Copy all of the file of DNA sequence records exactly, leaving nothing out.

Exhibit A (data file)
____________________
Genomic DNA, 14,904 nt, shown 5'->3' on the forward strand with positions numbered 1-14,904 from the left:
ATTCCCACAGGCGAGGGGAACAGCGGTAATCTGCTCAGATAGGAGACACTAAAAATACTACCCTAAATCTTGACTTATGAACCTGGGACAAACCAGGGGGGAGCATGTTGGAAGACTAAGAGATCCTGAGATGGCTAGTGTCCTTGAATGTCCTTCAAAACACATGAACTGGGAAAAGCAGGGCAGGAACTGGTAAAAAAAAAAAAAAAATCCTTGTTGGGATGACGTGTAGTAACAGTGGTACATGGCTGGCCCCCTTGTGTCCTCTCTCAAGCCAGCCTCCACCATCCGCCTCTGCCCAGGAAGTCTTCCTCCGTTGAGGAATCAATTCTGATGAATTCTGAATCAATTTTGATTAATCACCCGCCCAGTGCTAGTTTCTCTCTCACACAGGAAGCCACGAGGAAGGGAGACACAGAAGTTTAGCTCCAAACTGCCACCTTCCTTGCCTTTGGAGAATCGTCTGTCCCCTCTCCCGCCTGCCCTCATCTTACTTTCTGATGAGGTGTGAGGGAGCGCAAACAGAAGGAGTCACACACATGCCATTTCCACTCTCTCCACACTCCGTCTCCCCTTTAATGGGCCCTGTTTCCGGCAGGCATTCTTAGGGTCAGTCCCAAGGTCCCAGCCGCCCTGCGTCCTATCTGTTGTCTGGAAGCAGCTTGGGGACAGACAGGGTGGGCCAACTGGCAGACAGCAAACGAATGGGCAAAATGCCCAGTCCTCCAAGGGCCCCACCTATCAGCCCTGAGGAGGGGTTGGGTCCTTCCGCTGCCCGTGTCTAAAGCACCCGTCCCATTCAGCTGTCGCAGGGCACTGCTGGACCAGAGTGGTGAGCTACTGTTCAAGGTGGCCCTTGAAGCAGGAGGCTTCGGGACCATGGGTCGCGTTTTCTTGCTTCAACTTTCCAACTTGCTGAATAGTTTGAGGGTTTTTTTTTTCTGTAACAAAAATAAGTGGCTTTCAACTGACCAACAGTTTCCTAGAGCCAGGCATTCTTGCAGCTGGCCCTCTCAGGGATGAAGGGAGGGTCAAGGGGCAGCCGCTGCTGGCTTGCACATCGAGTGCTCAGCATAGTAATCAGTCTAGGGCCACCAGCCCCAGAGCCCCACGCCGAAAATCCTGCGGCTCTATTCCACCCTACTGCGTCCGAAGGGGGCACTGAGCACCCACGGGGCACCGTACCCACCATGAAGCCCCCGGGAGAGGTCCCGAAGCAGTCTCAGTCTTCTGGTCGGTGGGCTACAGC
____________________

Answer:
Genomic DNA, 14,904 nt, shown 5'->3' on the forward strand with positions numbered 1-14,904 from the left:
ATTCCCACAGGCGAGGGGAACAGCGGTAATCTGCTCAGATAGGAGACACTAAAAATACTACCCTAAATCTTGACTTATGAACCTGGGACAAACCAGGGGGGAGCATGTTGGAAGACTAAGAGATCCTGAGATGGCTAGTGTCCTTGAATGTCCTTCAAAACACATGAACTGGGAAAAGCAGGGCAGGAACTGGTAAAAAAAAAAAAAAAATCCTTGTTGGGATGACGTGTAGTAACAGTGGTACATGGCTGGCCCCCTTGTGTCCTCTCTCAAGCCAGCCTCCACCATCCGCCTCTGCCCAGGAAGTCTTCCTCCGTTGAGGAATCAATTCTGATGAATTCTGAATCAATTTTGATTAATCACCCGCCCAGTGCTAGTTTCTCTCTCACACAGGAAGCCACGAGGAAGGGAGACACAGAAGTTTAGCTCCAAACTGCCACCTTCCTTGCCTTTGGAGAATCGTCTGTCCCCTCTCCCGCCTGCCCTCATCTTACTTTCTGATGAGGTGTGAGGGAGCGCAAACAGAAGGAGTCACACACATGCCATTTCCACTCTCTCCACACTCCGTCTCCCCTTTAATGGGCCCTGTTTCCGGCAGGCATTCTTAGGGTCAGTCCCAAGGTCCCAGCCGCCCTGCGTCCTATCTGTTGTCTGGAAGCAGCTTGGGGACAGACAGGGTGGGCCAACTGGCAGACAGCAAACGAATGGGCAAAATGCCCAGTCCTCCAAGGGCCCCACCTATCAGCCCTGAGGAGGGGTTGGGTCCTTCCGCTGCCCGTGTCTAAAGCACCCGTCCCATTCAGCTGTCGCAGGGCACTGCTGGACCAGAGTGGTGAGCTACTGTTCAAGGTGGCCCTTGAAGCAGGAGGCTTCGGGACCATGGGTCGCGTTTTCTTGCTTCAACTTTCCAACTTGCTGAATAGTTTGAGGGTTTTTTTTTTCTGTAACAAAAATAAGTGGCTTTCAACTGACCAACAGTTTCCTAGAGCCAGGCATTCTTGCAGCTGGCCCTCTCAGGGATGAAGGGAGGGTCAAGGGGCAGCCGCTGCTGGCTTGCACATCGAGTGCTCAGCATAGTAATCAGTCTAGGGCCACCAGCCCCAGAGCCCCACGCCGAAAATCCTGCGGCTCTATTCCACCCTACTGCGTCCGAAGGGGGCACTGAGCACCCACGGGGCACCGTACCCACCATGAAGCCCCCGGGAGAGGTCCCGAAGCAGTCTCAGTCTTCTGGTCGGTGGGCTACAGC